The joys of Düsseldorf — no, really!

This weekend, I traveled to Düsseldorf to hang out with a band of pirates.

The occasion was the state of North Rhine-Westphalia’s election for state parliament. And the upstart Pirate Party was set to secure enough votes to enter its fourth consecutive statehouse — this time, in the country’s most populous state.

My story on the Pirates will appear in the LA Times in the next few days. But I thought I’d give you a quick visual preview of my experiences in Düsseldorf.

It may surprise you to learn that Düsseldorf, which I’d previously thought of as an airport, was named the city with the fifth-highest quality of life in the world last year. And it turns out to be a rather lovely place.

Unfortunately, it’s a convention city, and I was there during convention time, which meant I had to overpay for an under-quality hotel. But even funky Hotel Fürstenhof was on a gorgeous little square. The view from my window:

The city lies on the Rhine River, and is best known for the area along its waterfront:

But the best part — for this nerd, at least — was the Büchermeile, or “book mile,” that was taking place in the market next to the river:

The other side of the river, on the other hand, is considerably more, um, rural:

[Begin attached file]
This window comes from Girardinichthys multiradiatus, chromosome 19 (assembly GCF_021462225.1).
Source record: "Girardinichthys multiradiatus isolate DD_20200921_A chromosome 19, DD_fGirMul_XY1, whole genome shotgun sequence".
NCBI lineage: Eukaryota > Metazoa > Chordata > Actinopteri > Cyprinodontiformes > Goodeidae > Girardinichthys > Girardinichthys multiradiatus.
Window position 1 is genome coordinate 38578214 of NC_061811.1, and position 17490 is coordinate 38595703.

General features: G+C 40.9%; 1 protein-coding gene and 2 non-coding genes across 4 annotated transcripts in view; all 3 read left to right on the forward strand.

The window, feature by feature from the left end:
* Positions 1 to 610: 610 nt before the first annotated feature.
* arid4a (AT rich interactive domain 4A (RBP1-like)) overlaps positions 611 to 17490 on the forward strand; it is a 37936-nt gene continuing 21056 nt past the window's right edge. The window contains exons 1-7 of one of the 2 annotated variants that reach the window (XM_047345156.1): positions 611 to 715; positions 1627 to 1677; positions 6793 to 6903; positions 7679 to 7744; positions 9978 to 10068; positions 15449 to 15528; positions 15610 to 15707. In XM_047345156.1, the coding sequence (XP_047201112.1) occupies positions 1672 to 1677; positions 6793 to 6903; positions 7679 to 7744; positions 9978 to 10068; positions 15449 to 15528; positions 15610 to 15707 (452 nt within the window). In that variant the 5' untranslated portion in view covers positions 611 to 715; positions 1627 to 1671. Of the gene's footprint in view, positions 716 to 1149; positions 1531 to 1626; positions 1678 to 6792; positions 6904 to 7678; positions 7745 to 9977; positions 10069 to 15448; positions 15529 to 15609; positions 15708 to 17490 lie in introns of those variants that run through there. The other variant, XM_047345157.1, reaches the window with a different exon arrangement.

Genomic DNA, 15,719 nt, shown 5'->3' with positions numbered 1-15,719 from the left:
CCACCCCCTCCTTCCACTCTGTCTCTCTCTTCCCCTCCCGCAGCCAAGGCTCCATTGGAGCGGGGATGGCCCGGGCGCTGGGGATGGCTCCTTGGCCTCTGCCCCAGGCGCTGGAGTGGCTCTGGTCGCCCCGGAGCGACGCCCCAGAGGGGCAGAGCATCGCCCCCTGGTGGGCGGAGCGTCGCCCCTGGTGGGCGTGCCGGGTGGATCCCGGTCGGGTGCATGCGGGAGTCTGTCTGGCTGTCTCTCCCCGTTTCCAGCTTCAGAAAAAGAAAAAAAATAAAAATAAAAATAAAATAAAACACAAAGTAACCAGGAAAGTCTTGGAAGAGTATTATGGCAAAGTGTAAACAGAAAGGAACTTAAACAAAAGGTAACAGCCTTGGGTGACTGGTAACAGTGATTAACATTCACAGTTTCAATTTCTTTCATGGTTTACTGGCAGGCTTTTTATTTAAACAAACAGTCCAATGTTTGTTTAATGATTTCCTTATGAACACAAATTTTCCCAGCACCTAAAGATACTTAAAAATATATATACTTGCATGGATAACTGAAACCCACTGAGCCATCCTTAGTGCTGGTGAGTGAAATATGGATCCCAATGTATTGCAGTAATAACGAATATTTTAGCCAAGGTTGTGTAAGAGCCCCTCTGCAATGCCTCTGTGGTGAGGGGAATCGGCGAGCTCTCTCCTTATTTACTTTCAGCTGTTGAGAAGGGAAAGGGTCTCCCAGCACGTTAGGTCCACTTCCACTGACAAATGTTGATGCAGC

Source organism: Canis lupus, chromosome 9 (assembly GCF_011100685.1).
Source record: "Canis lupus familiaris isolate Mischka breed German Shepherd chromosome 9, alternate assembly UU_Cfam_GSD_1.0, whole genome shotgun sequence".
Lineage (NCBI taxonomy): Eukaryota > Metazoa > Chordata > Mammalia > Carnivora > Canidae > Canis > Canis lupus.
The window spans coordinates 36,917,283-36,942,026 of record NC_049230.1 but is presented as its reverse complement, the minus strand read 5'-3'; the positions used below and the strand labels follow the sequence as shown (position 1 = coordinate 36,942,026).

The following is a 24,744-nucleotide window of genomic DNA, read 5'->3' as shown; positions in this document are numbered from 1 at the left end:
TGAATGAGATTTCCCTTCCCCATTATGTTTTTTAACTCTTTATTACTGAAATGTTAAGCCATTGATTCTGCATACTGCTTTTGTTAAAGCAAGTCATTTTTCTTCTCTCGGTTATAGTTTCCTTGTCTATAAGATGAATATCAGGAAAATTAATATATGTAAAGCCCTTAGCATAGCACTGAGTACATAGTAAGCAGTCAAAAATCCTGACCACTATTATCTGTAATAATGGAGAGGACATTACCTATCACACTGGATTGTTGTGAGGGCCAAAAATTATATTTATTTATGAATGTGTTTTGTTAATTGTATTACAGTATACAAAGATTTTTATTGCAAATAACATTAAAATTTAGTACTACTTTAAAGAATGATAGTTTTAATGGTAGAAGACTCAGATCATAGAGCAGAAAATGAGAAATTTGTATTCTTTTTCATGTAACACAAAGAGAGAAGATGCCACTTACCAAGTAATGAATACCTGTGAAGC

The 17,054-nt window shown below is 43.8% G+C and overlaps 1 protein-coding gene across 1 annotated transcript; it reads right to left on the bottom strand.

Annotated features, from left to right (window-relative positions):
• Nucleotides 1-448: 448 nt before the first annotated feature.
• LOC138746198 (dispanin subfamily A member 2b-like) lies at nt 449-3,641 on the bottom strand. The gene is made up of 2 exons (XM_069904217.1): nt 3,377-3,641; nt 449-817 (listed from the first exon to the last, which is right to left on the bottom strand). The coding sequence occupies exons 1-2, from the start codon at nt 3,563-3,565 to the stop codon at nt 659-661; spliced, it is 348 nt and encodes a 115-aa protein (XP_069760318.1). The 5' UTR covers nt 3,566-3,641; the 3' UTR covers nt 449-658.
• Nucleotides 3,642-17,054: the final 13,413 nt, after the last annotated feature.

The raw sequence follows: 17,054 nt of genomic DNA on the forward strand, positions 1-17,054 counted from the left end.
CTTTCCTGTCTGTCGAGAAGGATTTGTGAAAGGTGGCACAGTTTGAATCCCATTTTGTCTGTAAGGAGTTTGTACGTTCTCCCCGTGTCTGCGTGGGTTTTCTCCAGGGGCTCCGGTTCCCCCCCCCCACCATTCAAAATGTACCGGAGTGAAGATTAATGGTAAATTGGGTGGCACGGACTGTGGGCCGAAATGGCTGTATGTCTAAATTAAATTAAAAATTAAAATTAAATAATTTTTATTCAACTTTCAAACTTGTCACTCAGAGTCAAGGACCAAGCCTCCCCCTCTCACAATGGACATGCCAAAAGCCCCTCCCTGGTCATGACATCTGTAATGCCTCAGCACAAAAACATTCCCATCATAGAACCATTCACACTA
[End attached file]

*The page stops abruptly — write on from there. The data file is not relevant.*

Yes, those are sheep.

The other thing Düsseldorf’s famous for is what’s known as the “longest bar in the world” — a stretch of nothing but restaurants and bars in the center of the old city:

But I wasn’t in Düsseldorf to flip through miles of books and drink through miles of beers. I had an election to cover! And it was hard to avoid. Campaign posters were everywhere.

This guy, Norbert Röttgen, was the gubernatorial candidate of Angela Merkel’s Christian Democratic Union, which did so badly in the election that he stepped down as party leader in the state and, today, as federal environment minister:

Now, in Germany, elections aren’t the money-is-everything affairs they are in America. Campaigns are publicly funded, and the parties are only allowed to put up a designated number of posters, proportional to the percentage of the vote they received in the previous election. So while I saw lots of Röttgen and a fair amount of these guys:

there was hardly any advertising for the Pirates. All I saw, in fact, was a single poster outside the venue they’d rented out for their victory celebration:

The Pirates’ lair was a bit difficult to find, as it was in an industrial part of town, on a street that was occupied by the Red Army Faction in the 1970s. But the neighborhood did feature one very colorful street:

But once I was on the right block, there was really no mistaking the Pirates’ base, given the landmark across the street:

Inside Pirate HQ, when the exit poll results were announced, a roar erupted from the orange-caped crowd and balloon swords waved wildly:

Which meant that these guys:

will soon be working here:


3 Responses to The joys of Düsseldorf — no, really!

  1. Pingback: A whiff of Cologne « Das Berlin Blog

  2. Pingback: Altbier v. Kölsch: The showdown « Das Berlin Blog

  3. Pingback: Behold: Pirates! « Das Berlin Blog

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